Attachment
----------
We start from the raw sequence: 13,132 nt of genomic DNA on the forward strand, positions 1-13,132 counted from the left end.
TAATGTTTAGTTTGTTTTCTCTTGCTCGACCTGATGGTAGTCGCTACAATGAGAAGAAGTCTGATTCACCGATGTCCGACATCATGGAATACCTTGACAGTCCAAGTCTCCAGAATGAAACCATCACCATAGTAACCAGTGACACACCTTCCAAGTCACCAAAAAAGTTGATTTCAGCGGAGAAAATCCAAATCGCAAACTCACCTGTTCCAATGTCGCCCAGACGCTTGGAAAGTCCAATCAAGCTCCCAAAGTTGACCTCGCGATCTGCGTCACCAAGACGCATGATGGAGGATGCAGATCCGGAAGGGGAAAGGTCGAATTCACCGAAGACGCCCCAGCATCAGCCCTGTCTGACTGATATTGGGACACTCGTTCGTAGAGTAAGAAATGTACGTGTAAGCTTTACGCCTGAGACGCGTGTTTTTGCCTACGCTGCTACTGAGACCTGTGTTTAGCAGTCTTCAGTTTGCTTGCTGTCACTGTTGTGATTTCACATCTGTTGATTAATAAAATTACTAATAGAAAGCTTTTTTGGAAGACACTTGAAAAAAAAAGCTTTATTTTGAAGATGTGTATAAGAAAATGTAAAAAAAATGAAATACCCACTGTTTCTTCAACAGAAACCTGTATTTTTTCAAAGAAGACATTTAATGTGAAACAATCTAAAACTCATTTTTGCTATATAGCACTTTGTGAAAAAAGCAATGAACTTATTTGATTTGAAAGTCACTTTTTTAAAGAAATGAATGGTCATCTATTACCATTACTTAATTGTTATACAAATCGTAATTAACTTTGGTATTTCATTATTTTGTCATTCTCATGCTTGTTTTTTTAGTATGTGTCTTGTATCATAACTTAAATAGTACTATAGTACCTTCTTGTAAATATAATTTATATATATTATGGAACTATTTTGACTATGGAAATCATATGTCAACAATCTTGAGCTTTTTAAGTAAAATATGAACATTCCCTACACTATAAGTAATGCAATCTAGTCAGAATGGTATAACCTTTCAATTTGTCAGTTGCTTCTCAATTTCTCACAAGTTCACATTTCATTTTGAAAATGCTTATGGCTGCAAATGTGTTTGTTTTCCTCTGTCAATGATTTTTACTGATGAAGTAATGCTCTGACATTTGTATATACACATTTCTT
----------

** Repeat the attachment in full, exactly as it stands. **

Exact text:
We start from the raw sequence: 13,132 nt of genomic DNA on the forward strand, positions 1-13,132 counted from the left end.
TAATGTTTAGTTTGTTTTCTCTTGCTCGACCTGATGGTAGTCGCTACAATGAGAAGAAGTCTGATTCACCGATGTCCGACATCATGGAATACCTTGACAGTCCAAGTCTCCAGAATGAAACCATCACCATAGTAACCAGTGACACACCTTCCAAGTCACCAAAAAAGTTGATTTCAGCGGAGAAAATCCAAATCGCAAACTCACCTGTTCCAATGTCGCCCAGACGCTTGGAAAGTCCAATCAAGCTCCCAAAGTTGACCTCGCGATCTGCGTCACCAAGACGCATGATGGAGGATGCAGATCCGGAAGGGGAAAGGTCGAATTCACCGAAGACGCCCCAGCATCAGCCCTGTCTGACTGATATTGGGACACTCGTTCGTAGAGTAAGAAATGTACGTGTAAGCTTTACGCCTGAGACGCGTGTTTTTGCCTACGCTGCTACTGAGACCTGTGTTTAGCAGTCTTCAGTTTGCTTGCTGTCACTGTTGTGATTTCACATCTGTTGATTAATAAAATTACTAATAGAAAGCTTTTTTGGAAGACACTTGAAAAAAAAAGCTTTATTTTGAAGATGTGTATAAGAAAATGTAAAAAAAATGAAATACCCACTGTTTCTTCAACAGAAACCTGTATTTTTTCAAAGAAGACATTTAATGTGAAACAATCTAAAACTCATTTTTGCTATATAGCACTTTGTGAAAAAAGCAATGAACTTATTTGATTTGAAAGTCACTTTTTTAAAGAAATGAATGGTCATCTATTACCATTACTTAATTGTTATACAAATCGTAATTAACTTTGGTATTTCATTATTTTGTCATTCTCATGCTTGTTTTTTTAGTATGTGTCTTGTATCATAACTTAAATAGTACTATAGTACCTTCTTGTAAATATAATTTATATATATTATGGAACTATTTTGACTATGGAAATCATATGTCAACAATCTTGAGCTTTTTAAGTAAAATATGAACATTCCCTACACTATAAGTAATGCAATCTAGTCAGAATGGTATAACCTTTCAATTTGTCAGTTGCTTCTCAATTTCTCACAAGTTCACATTTCATTTTGAAAATGCTTATGGCTGCAAATGTGTTTGTTTTCCTCTGTCAATGATTTTTACTGATGAAGTAATGCTCTGACATTTGTATATACACATTTCTT